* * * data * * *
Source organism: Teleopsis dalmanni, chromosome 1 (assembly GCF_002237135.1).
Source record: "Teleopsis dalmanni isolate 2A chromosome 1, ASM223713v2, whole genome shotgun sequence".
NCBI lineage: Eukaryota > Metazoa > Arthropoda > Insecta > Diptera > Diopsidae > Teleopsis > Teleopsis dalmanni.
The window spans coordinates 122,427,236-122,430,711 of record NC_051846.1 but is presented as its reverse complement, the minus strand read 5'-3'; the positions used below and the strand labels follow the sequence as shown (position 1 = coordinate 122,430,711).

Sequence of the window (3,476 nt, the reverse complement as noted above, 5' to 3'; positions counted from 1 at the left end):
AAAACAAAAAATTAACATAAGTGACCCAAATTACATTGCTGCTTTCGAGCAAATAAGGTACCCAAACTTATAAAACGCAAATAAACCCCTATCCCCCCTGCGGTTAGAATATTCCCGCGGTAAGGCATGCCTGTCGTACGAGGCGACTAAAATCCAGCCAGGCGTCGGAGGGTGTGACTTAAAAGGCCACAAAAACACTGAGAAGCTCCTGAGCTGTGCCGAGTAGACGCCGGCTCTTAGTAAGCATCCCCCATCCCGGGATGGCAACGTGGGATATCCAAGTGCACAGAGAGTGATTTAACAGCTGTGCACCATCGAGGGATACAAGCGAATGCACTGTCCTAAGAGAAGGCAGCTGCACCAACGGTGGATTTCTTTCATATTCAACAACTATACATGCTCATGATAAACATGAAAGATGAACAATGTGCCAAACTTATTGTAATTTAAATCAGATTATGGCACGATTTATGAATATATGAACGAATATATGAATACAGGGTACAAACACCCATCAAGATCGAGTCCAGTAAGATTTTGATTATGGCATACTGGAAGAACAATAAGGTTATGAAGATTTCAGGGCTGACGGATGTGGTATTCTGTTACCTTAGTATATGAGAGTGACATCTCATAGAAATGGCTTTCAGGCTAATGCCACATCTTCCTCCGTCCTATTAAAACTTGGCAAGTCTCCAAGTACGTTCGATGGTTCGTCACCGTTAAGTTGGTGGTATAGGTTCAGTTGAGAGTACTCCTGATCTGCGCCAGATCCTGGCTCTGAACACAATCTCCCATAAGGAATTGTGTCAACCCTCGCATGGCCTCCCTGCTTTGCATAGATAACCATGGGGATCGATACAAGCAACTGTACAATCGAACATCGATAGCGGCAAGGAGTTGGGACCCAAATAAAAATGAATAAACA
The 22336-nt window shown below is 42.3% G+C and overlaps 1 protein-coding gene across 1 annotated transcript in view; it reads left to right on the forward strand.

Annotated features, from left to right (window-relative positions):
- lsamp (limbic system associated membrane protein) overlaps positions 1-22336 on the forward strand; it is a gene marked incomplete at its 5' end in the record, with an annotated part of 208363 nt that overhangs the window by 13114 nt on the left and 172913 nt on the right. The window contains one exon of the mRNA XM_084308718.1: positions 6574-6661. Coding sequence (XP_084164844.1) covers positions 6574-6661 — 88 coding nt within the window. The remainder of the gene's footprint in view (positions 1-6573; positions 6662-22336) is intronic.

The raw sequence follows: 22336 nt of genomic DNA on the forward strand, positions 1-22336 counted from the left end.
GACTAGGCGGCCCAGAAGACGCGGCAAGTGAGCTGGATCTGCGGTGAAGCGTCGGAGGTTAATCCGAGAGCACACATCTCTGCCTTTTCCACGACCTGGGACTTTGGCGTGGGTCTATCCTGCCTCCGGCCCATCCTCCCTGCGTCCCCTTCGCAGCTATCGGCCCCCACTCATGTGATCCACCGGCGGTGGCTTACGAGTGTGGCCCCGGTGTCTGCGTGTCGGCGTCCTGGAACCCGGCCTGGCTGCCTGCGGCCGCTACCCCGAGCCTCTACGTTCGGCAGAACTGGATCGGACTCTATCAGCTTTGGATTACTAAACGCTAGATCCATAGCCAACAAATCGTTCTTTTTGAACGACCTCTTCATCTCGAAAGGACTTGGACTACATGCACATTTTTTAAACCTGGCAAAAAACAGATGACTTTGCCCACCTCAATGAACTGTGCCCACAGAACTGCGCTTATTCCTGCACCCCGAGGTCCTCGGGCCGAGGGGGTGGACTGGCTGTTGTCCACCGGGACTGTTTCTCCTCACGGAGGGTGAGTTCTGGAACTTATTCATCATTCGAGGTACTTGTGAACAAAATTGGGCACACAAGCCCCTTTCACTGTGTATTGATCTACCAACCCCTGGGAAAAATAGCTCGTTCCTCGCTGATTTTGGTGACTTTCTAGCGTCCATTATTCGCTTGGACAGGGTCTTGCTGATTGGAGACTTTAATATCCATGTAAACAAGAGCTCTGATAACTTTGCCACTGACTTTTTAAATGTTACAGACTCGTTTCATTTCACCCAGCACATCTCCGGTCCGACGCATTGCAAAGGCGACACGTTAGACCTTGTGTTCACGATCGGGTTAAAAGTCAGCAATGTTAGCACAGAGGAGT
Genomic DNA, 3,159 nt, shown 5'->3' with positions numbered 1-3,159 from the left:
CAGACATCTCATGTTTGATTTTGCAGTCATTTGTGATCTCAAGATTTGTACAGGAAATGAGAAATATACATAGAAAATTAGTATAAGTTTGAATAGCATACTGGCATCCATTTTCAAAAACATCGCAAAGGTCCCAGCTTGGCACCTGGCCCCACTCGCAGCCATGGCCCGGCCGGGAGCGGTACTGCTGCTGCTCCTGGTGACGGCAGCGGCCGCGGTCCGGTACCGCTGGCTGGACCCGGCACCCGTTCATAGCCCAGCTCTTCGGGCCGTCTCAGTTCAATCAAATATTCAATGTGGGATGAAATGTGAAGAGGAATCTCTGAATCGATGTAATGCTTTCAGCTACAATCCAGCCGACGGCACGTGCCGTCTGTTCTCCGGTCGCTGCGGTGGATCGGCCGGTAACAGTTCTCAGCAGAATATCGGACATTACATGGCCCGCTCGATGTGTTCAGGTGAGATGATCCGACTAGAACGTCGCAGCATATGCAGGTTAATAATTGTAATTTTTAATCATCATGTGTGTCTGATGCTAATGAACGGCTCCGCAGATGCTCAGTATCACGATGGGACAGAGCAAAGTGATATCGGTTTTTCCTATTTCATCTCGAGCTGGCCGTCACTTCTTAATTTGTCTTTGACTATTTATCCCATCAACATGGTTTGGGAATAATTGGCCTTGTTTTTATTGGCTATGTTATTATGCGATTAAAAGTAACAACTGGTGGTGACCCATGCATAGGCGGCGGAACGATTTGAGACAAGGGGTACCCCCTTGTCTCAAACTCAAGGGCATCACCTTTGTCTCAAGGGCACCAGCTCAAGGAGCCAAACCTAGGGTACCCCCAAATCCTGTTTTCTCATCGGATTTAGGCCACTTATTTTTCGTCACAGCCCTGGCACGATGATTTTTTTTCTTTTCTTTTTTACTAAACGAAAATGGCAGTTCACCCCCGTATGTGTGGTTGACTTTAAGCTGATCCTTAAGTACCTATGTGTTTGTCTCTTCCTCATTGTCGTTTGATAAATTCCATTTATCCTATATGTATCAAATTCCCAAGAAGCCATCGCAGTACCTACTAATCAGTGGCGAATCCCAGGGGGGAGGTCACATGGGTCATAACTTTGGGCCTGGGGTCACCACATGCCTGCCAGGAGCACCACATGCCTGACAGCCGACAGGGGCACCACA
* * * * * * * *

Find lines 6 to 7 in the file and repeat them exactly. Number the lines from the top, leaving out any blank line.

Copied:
AAAACAAAAAATTAACATAAGTGACCCAAATTACATTGCTGCTTTCGAGCAAATAAGGTACCCAAACTTATAAAACGCAAATAAACCCCTATCCCCCCTGCGGTTAGAATATTCCCGCGGTAAGGCATGCCTGTCGTACGAGGCGACTAAAATCCAGCCAGGCGTCGGAGGGTGTGACTTAAAAGGCCACAAAAACACTGAGAAGCTCCTGAGCTGTGCCGAGTAGACGCCGGCTCTTAGTAAGCATCCCCCATCCCGGGATGGCAACGTGGGATATCCAAGTGCACAGAGAGTGATTTAACAGCTGTGCACCATCGAGGGATACAAGCGAATGCACTGTCCTAAGAGAAGGCAGCTGCACCAACGGTGGATTTCTTTCATATTCAACAACTATACATGCTCATGATAAACATGAAAGATGAACAATGTGCCAAACTTATTGTAATTTAAATCAGATTATGGCACGATTTATGAATATATGAACGAATATATGAATACAGGGTACAAACACCCATCAAGATCGAGTCCAGTAAGATTTTGATTATGGCATACTGGAAGAACAATAAGGTTATGAAGATTTCAGGGCTGACGGATGTGGTATTCTGTTACCTTAGTATATGAGAGTGACATCTCATAGAAATGGCTTTCAGGCTAATGCCACATCTTCCTCCGTCCTATTAAAACTTGGCAAGTCTCCAAGTACGTTCGATGGTTCGTCACCGTTAAGTTGGTGGTATAGGTTCAGTTGAGAGTACTCCTGATCTGCGCCAGATCCTGGCTCTGAACACAATCTCCCATAAGGAATTGTGTCAACCCTCGCATGGCCTCCCTGCTTTGCATAGATAACCATGGGGATCGATACAAGCAACTGTACAATCGAACATCGATAGCGGCAAGGAGTTGGGACCCAAATAAAAATGAATAAACA
The 22336-nt window shown below is 42.3% G+C and overlaps 1 protein-coding gene across 1 annotated transcript in view; it reads left to right on the forward strand.